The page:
Lawyers will deliver opening statements in Paul Manafort’s trial in Washington, D.C., on Sept. 24, a week later than initially planned. Jury selection will begin on Sept. 17.
The adjusted timetable for Manafort’s trial was announced during a hearing Tuesday with special counsel lawyers and Manafort’s defense attorneys, as they prepare for Manafort’s jury trial in the District of Columbia.
A Virginia federal jury last week found the former Trump campaign chairman guilty of eight tax and bank fraud counts, but Manafort is still fighting charges in D.C. that he conspired to launder money, tampered with witnesses and failed to disclose his past foreign lobbying work.
A lawyer for Manafort, Richard Westling, asked U.S. District Judge Amy Berman Jackson, who is overseeing his D.C. case, to delay the trial by a week. During Tuesday’s hearing, defense lawyers told the judge they needed more time to prepare for the case, having just come off the Virginia trial.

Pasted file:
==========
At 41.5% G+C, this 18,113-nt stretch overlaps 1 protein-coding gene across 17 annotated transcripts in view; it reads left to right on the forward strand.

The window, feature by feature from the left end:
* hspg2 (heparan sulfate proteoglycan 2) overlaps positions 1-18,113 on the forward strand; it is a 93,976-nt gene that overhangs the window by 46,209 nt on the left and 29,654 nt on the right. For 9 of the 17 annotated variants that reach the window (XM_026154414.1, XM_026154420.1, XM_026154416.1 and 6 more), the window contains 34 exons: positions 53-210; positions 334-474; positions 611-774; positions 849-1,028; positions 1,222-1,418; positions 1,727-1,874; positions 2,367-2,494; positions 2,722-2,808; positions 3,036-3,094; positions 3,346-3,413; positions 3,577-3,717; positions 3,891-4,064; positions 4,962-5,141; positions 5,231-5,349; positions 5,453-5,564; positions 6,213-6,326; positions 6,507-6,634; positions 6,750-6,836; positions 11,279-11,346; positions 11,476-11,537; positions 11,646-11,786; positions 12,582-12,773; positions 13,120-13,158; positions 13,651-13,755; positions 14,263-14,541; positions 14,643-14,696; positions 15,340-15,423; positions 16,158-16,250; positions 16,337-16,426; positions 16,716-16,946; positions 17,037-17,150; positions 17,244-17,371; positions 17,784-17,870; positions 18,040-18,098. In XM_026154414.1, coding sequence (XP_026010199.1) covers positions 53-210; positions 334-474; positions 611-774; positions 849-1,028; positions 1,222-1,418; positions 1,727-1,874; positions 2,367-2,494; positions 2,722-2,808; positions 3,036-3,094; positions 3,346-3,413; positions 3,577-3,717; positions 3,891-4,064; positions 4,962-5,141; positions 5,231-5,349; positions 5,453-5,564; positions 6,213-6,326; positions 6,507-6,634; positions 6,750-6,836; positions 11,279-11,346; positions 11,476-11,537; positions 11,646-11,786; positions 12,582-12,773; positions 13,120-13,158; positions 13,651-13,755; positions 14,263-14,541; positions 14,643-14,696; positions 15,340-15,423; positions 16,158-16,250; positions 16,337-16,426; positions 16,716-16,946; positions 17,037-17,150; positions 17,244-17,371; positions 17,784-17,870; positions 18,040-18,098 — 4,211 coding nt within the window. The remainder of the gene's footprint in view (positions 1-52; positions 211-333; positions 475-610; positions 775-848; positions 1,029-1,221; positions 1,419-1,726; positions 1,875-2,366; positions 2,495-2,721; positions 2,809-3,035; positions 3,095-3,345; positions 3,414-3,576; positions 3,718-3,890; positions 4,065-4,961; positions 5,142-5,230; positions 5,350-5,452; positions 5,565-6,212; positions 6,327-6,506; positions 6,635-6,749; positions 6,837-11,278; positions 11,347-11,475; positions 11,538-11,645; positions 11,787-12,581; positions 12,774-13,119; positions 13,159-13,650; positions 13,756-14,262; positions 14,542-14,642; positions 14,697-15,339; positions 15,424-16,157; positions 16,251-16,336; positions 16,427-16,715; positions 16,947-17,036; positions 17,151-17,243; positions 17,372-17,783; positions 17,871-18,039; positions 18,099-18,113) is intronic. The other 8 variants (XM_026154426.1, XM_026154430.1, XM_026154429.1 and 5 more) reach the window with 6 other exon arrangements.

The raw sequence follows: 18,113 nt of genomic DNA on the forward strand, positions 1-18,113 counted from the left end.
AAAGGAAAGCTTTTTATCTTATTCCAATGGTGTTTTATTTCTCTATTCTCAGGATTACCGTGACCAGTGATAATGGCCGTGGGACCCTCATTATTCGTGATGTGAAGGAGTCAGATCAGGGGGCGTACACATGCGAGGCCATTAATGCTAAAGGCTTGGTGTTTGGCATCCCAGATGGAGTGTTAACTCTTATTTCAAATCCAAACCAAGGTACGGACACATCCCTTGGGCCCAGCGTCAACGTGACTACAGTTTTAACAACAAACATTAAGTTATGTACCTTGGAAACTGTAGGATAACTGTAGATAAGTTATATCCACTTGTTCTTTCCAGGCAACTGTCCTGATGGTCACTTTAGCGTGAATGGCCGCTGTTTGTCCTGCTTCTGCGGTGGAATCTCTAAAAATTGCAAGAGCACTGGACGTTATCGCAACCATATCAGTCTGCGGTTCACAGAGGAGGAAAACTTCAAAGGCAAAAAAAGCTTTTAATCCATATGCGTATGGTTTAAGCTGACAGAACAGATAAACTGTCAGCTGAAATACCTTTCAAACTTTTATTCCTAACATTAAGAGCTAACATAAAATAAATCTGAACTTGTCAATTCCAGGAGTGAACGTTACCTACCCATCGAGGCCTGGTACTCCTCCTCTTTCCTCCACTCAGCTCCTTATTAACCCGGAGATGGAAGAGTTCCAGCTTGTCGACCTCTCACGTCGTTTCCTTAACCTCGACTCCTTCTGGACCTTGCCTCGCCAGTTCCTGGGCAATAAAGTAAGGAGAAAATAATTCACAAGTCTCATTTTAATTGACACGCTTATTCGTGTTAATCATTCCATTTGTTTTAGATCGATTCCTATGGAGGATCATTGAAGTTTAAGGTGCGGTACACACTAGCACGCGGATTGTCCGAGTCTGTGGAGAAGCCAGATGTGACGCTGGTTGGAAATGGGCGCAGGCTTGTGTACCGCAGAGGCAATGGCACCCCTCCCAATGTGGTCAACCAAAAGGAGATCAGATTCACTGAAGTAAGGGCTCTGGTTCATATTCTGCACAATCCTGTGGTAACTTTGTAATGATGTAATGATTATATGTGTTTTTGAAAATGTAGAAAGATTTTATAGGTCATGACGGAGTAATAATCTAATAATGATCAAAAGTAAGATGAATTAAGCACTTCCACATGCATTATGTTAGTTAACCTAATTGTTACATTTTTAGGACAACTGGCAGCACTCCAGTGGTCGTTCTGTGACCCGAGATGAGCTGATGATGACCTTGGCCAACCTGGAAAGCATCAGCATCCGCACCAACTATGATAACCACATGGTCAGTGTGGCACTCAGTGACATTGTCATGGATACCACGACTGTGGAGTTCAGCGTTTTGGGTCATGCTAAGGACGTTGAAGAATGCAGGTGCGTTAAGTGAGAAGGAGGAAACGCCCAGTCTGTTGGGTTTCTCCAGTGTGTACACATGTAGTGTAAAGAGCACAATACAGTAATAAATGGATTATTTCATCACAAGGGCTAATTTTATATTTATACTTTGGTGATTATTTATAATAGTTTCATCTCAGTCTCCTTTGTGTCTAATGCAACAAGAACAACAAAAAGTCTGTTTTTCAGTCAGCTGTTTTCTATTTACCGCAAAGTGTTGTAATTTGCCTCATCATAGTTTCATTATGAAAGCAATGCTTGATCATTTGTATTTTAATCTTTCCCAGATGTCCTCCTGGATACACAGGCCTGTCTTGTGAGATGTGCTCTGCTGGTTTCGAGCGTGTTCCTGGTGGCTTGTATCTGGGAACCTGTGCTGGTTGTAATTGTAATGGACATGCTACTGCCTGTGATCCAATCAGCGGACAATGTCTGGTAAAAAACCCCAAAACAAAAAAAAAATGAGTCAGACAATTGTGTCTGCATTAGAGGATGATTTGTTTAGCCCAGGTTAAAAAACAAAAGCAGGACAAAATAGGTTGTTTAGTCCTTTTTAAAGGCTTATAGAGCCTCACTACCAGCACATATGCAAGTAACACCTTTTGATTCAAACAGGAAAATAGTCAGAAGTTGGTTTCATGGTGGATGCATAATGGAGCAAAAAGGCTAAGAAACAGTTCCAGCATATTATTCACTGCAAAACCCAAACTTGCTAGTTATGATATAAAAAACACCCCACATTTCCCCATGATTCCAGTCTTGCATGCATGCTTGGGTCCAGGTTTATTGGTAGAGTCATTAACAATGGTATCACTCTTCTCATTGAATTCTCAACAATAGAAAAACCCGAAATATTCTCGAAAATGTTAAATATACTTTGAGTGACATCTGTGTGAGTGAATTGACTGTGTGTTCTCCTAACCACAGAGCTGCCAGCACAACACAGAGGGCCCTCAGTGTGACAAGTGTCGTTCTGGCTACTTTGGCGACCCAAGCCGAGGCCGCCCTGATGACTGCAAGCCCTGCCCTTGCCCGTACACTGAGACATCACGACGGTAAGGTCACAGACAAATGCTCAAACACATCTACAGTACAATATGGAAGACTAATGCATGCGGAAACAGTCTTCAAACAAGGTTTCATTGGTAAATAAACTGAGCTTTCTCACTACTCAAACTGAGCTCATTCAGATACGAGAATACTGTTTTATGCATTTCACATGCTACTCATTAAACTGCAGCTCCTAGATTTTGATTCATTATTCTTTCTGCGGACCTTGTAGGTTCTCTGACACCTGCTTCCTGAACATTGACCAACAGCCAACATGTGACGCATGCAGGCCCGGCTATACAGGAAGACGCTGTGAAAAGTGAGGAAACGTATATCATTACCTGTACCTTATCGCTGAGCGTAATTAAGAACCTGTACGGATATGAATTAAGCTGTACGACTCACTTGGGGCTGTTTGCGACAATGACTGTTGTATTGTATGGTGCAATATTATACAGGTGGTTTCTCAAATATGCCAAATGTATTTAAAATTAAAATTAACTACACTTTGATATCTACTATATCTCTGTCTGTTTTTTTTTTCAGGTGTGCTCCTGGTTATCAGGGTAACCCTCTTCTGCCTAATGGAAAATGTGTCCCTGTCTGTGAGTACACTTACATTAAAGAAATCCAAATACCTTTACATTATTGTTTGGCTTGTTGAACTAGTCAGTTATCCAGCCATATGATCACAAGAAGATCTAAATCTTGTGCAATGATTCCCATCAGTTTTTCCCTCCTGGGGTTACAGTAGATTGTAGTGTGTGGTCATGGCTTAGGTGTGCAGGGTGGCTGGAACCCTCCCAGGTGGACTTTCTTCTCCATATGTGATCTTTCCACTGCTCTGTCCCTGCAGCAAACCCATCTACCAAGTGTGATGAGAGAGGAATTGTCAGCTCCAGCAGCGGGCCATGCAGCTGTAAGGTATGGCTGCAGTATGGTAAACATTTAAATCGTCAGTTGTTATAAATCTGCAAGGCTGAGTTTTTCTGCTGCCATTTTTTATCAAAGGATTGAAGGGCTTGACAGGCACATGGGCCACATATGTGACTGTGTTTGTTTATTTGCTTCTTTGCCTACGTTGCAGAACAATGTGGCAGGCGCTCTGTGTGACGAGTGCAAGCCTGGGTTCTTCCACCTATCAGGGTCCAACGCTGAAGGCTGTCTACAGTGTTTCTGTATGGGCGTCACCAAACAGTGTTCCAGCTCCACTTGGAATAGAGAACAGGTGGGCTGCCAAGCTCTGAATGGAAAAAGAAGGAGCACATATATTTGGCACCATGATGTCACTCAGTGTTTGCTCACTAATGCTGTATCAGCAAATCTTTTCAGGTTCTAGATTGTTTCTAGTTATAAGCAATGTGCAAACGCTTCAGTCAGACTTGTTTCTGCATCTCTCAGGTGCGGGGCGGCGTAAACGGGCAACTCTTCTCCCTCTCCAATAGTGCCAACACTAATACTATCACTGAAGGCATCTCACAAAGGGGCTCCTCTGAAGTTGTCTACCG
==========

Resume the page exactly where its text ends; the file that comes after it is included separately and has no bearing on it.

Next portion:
The judge declined, but she did appear to give some breathing room for lawyers by setting opening statements for a week later.
Westling also told Jackson on Tuesday that Manafort’s legal team would file a motion for change of venue, citing the publicity of the Virginia trial.
“Where do you want to go?” Jackson asked.
“I don’t know if I have an answer to that, judge,” Westling said, before telling her lawyers would file the motion by close of business Wednesday.
During the hearing, lawyers working for the special counsel, Robert Mueller III, also confirmed that three prosecutors—Andrew Weissmann, Jeannie Rhee and Greg Andres—would try the case. Andres also tried the Alexandria, Virginia, case against Manafort.
Manafort, who is jailed pending trial, did not appear Tuesday in court. His lawyers waived his right to appear.